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Aug 17, 2018 |

Suing a Vehicle Owner for Damages

Aug 17, 2018 - Allentown Car Accident Lawyer, Car Accidents

In Pennsylvania, if you have suffered injuries in a car accident in which the defendant-driver was operating a vehicle that was not their own, then you may not only have a legitimate claim for damages against the driver, but you may also have a claim against the owner of the vehicle pursuant to the theory of negligent entrustment.

Negligent entrustment imposes liability on vehicle owners for permitting a person — who they know (or should know) is unfit to drive — to use their vehicle.  This is separate and independent from vicarious liability, which imposes liability on employers for the negligence committed by their employees.

For example, if you are injured in a car accident by an intoxicated pizza delivery driver employee, then you might be entitled to bring a claim against the employer under vicarious liability and separately for negligently entrusting the company vehicle to the driver despite being aware of the intoxicated status of the driver-employee.

Same as with vicarious liability claims, legitimate negligent entrustment claims are a strategic boon of sorts in that they enable you — the injured plaintiff — to “spread liability” across multiple parties, particularly those who may have the insurance coverage or personal assets necessary to adequately cover your damages.

Negligent entrustment claims are fairly straightforward, though it can be something of a challenge to prove each necessary element to the claim.  For now, let’s explore some of the basics.

Elements of a Pennsylvania Negligent Entrustment Claim

Negligent entrustment claims in Pennsylvania require that you prove:

  1. The driver was negligent in their operation of the vehicle at-issue;
  2. The driver was unfit to drive the vehicle at the time, and that unfitness was a substantial factor in contributing to the harm caused to the injured plaintiff;
  3. The defendant owned the vehicle at-issue;
  4. The defendant gave permission to the driver to drive the vehicle; and
  5. The defendant knew or reasonably should have known about the driver’s unfitness to use the vehicle.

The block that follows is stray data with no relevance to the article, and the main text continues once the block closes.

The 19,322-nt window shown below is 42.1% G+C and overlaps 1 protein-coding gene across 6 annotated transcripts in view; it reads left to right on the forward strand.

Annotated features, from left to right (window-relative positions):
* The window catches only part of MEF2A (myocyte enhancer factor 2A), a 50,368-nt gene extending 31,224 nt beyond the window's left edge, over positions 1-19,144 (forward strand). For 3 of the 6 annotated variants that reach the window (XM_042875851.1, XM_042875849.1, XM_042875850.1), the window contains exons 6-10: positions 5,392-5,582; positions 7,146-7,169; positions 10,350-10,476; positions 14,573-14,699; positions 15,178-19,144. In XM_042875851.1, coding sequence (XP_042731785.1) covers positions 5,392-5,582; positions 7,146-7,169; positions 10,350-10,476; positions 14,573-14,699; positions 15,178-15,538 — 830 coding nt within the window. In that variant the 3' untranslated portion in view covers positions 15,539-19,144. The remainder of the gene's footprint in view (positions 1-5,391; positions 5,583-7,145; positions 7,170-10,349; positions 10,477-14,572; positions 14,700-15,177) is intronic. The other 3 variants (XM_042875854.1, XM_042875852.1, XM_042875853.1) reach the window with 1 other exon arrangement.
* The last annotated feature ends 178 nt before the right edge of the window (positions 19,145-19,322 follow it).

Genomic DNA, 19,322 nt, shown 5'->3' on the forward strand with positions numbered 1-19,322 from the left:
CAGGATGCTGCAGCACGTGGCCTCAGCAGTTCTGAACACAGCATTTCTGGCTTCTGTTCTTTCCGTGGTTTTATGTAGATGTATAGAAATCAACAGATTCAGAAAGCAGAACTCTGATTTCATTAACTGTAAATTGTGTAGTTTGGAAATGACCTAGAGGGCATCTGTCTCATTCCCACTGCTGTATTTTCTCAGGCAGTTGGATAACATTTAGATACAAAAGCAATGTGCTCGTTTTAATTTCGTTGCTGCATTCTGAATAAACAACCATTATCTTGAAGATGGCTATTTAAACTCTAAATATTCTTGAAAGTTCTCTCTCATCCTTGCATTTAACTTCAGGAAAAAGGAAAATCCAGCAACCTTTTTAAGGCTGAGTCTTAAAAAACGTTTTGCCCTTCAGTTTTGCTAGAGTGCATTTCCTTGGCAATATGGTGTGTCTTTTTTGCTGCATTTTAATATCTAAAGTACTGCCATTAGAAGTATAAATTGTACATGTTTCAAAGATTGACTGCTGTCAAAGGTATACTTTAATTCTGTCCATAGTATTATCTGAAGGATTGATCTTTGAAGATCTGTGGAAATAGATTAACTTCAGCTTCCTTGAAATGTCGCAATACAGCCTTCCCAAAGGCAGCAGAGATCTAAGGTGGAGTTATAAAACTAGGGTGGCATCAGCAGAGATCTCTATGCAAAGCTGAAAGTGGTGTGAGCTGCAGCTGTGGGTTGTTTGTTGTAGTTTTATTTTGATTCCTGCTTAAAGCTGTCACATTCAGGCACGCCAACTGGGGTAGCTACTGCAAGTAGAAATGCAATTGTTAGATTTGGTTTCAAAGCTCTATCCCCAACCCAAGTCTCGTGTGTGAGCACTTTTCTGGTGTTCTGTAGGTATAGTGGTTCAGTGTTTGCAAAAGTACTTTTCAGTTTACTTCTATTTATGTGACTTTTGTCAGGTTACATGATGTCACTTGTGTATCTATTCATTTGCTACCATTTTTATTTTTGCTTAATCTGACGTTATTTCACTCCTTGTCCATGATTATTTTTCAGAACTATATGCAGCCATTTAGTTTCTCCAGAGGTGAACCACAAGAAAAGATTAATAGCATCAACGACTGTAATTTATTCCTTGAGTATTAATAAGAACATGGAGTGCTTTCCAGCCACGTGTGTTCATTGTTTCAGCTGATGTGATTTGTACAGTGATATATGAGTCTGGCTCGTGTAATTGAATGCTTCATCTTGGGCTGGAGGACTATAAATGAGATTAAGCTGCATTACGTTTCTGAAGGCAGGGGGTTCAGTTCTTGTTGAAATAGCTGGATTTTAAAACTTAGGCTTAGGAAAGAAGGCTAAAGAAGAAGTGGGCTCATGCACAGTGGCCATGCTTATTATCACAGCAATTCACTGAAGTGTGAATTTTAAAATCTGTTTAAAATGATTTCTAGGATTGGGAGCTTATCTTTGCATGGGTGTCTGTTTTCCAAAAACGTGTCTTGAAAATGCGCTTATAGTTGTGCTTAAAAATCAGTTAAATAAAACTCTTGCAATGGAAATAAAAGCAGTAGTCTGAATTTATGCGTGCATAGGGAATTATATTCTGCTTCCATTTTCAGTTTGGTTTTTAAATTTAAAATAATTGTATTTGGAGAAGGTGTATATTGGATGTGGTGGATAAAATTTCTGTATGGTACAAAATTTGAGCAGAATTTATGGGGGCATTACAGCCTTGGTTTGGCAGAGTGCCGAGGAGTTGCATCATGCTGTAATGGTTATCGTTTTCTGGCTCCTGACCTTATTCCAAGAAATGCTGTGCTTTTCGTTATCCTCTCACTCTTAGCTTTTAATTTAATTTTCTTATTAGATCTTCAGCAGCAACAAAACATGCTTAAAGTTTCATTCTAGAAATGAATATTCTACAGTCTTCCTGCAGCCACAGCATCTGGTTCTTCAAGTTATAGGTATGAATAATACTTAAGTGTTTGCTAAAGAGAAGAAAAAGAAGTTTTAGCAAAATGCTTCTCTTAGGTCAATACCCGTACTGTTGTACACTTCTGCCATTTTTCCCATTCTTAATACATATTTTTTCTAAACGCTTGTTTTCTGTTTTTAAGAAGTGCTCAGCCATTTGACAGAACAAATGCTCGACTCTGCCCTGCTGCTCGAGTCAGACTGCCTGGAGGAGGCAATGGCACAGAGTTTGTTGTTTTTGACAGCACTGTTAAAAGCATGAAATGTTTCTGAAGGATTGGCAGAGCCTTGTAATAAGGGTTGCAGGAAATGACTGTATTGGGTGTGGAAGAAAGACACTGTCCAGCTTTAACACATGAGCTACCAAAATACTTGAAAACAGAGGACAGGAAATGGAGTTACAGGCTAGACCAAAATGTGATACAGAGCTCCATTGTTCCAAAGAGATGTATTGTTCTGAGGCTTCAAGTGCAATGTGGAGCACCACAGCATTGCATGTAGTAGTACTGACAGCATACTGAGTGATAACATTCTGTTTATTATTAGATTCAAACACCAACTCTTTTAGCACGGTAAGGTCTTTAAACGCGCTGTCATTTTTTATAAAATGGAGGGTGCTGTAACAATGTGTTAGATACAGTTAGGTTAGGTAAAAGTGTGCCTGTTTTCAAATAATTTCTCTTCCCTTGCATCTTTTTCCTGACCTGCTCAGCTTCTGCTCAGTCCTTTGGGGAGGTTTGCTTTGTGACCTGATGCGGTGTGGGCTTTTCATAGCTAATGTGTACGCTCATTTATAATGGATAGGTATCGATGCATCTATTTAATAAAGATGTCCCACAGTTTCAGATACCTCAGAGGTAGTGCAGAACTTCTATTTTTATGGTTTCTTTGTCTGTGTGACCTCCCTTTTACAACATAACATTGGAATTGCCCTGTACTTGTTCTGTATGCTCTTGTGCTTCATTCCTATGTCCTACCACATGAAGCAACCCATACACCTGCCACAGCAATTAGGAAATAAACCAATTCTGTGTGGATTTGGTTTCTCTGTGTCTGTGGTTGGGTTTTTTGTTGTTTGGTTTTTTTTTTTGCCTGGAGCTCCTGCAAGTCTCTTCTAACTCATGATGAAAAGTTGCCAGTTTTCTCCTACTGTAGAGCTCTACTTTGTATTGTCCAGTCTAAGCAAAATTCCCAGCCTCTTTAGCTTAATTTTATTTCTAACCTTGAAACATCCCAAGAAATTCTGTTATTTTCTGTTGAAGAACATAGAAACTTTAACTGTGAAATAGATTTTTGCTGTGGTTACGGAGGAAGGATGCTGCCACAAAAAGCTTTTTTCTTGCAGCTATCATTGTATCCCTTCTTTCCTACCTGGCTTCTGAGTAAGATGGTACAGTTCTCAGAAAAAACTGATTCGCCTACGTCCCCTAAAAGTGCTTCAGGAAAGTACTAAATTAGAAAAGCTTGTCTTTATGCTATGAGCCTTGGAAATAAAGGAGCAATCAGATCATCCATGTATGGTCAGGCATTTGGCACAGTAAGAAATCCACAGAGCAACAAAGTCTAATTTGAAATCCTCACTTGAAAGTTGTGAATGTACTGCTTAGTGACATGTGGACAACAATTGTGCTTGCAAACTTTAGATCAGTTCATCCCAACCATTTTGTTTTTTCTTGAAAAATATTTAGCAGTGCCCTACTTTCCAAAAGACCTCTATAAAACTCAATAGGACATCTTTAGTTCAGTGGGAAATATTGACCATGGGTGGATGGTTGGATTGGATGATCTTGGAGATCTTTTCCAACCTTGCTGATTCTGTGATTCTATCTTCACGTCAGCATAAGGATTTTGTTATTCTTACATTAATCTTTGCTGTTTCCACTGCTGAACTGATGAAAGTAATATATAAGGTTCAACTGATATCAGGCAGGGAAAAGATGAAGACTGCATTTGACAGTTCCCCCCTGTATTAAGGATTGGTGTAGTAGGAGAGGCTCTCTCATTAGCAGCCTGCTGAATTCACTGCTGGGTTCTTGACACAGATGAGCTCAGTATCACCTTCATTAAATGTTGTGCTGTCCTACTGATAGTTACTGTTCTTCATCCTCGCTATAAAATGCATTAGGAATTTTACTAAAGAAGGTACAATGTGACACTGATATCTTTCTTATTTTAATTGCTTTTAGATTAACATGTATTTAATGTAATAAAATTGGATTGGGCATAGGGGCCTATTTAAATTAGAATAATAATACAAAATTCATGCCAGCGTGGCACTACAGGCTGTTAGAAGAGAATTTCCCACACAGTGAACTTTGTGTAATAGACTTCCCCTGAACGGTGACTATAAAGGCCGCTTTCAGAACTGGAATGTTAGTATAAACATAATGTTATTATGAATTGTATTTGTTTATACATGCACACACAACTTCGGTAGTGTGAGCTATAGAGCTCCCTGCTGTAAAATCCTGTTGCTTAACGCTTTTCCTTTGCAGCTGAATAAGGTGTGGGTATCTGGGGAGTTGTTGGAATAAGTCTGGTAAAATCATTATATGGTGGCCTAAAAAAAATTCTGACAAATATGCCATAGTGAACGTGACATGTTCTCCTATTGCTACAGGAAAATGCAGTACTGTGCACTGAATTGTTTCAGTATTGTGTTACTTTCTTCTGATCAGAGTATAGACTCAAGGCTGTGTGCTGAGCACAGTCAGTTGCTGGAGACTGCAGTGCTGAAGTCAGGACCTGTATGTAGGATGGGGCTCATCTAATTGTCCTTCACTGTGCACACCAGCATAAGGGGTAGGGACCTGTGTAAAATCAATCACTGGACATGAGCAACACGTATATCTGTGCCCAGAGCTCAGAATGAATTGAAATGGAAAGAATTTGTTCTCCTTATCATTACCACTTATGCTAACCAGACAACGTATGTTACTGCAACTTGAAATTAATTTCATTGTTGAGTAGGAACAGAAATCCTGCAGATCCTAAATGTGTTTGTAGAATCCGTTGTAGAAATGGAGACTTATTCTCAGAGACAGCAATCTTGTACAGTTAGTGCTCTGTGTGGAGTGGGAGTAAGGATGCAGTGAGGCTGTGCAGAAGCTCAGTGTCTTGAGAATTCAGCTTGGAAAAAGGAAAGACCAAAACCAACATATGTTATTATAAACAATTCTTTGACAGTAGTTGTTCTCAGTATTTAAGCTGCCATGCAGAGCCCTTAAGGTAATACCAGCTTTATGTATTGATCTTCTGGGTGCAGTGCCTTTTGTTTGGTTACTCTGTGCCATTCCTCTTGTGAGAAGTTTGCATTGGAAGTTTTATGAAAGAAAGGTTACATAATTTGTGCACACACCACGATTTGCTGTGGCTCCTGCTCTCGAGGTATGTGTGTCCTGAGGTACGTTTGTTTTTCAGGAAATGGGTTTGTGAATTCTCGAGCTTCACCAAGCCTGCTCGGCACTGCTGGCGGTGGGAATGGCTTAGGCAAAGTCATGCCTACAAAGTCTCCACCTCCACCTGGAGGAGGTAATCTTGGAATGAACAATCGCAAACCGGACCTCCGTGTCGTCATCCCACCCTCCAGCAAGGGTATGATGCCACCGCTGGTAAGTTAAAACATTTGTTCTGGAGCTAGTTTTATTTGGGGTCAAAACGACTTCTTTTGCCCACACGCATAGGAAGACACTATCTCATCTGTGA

Those are a lot of different elements to satisfy.  Fortunately, it’s all fairly simple if you break it down into more logical chunks.

Successful negligent entrustment claims require a motor vehicle accident in which the negligence of the driver was a substantial factor in causing the injury.  Then, the plaintiff need only show that the defendant vehicle owner was aware of the driver’s unfitness, but permitted them to use the vehicle anyways.

Knowledge, Incompetence, and Permission — Establishing Liability

There are three primary points of conflict in a negligent entrustment dispute: knowledge, incompetence (or unfitness), and permission.

Knowledge

Vehicle owner defendants can only be held liable if they knew (or reasonably should have known) about the unfitness or incompetence of the driver when permitting them to use the vehicle.  For example, if the vehicle owner smelled alcohol on the driver’s breath, it would likely constitute “knowledge” of intoxication sufficient to hold them liable for negligent entrustment in the event that the drunk driver causes an accident.

Incompetence

Incompetence — or unfitness — to drive may be difficult to determine in some cases, as it is largely a circumstantial determination.  For example, if the defendant-driver is exhausted and is incapable of keeping their eyes open, that would likely constitute unfitness to drive.  Similarly, if a driver does not have a valid license, that would likely constitute unfitness to drive.  On the other hand, a history of minor collision accidents may not be sufficient to qualify as incompetent or unfit.

Permission

In some cases, the vehicle owner may not have given the defendant-driver permission to use their vehicle, in which case the owner cannot be held liable.  Of course, there are many cases in which permission is not explicit or verbal, but is still somewhat clear.  For example, if the driver asks the vehicle owner for permission to use their car, and the owner nods and gives a thumbs up, that would almost certainly qualify as a grant of permission — alternatively, if the owner had not said anything, that might qualify as permission to the extent that the owner heard the driver but did not attempt to prevent them from using the car.

Contact Our Firm Today for a Free Consultation With an Experienced Allentown Car Accident Lawyer

Here at Drake, Hileman & Davis, PC, our attorneys have over three decades of experience advocating on behalf of injured plaintiffs throughout the state of Pennsylvania, assisting them with the litigation process in a range of disputes, including car accidents and other motor vehicle accidents where the vehicle at-issue was owned by a third-party.

Oftentimes, basic car accident lawsuits escalate into highly-complex disputes with multiple defendants, some of whom are extremely aggressive — we have litigated such disputes extensively, and are well-equipped to resolve claims favorably, whether through a negotiated settlement or through a verdict at trial.

Call (610) 433-3910 or submit an online case evaluation form today to schedule a free and confidential consultation with an experienced Allentown car accident lawyer here at Drake, Hileman & Davis, PC.  We look forward to helping you obtain the compensation you deserve.

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